). In humans, transcription of the RNR large subunit and one RNR small subunit is also induced at S phase (28
). Recently, a new human RNR small subunit (p53R2) was shown to be induced by p53 after DNA damage. Moreover, the p53-dependent induction of p53R2 is crucial for DNA repair and cell survival after DNA damage (32
It is noteworthy that the conservation of RNR from yeast to humans extends beyond the sequence level to include the mechanism of transcriptional regulation via conserved DNA damage checkpoint pathways. Yeast Mec1 is a homolog of ATM (ataxia telangiectasia mutated) and ATR (ataxia- and Rad-related) in humans (16
); yeast Rad53 is the homolog of CHK2 in humans, which is mutated in some Li-Fraumeni syndrome patients (2
). Both ATM-ATR and CHK2 function upstream of p53 in the DNA damage response (3
). From an evolutionary perspective, the conservation of this pathway and its components underscores the importance of dNTP regulation in cell survival.
Recently, a protein inhibitor of RNR has been discovered in yeast. A study of a suppressor of mec1
) showed that the SML1
gene negatively regulates dNTP levels (35
). Furthermore, it was demonstrated that the Sml1 protein binds to a large subunit of RNR (Rnr1) in vivo and in vitro and inhibits RNR activity efficiently (5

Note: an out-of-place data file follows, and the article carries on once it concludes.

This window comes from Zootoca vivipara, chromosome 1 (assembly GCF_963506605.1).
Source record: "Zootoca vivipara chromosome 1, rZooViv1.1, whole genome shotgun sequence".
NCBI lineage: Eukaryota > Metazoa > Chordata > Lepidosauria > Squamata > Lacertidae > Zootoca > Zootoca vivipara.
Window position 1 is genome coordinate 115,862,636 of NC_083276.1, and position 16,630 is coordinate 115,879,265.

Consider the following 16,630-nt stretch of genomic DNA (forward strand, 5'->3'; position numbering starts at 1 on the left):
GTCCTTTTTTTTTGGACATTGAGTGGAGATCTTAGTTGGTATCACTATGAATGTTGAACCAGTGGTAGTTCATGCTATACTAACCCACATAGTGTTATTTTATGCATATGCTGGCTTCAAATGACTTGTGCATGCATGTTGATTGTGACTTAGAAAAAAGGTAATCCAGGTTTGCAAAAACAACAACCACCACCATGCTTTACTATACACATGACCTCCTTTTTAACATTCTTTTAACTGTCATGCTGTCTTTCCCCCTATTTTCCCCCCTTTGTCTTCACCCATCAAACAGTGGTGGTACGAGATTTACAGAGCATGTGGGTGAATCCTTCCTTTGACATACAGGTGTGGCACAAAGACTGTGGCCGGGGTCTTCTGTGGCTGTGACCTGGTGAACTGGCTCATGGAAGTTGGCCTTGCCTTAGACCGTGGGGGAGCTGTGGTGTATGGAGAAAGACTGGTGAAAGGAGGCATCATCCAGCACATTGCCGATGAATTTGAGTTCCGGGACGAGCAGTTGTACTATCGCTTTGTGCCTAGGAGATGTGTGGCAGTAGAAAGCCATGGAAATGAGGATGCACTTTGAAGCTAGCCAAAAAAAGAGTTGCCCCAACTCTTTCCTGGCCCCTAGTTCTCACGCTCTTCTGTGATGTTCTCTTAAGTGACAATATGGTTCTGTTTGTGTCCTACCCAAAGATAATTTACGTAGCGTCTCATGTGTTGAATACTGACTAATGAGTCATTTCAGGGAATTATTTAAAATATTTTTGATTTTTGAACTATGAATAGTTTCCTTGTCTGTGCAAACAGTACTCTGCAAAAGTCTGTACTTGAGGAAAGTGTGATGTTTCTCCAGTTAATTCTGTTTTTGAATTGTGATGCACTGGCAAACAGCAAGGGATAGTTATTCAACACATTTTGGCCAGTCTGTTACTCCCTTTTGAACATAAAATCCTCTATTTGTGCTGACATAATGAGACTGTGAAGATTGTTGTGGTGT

). These results suggest a new mode of RNR regulation: Mec1 and Rad53 are required to relieve the Sml1-Rnr1 interaction in S phase, allowing synthesis of sufficient amounts of dNTPs for DNA replication. According to this model, in the absence of Mec1 or Rad53, decreased activity of RNR due to constitutive inhibition by Sml1 may cause insufficient dNTP levels and subsequent cell death (35
The aforementioned model suggests a new mode of RNR regulation and provides a simple explanation for the essential function of Mec1 and Rad53. However, based on current data, other possibilities cannot be excluded. In particular, is suppression of mec1
lethality by sml1
mutations really due to loss of RNR inhibition or is there yet another unidentified mechanism(s)? The existing sml1
alleles do not help differentiate between these possibilities since both are null mutations: one is a deletion of the SML1
open reading frame (ORF) (sml1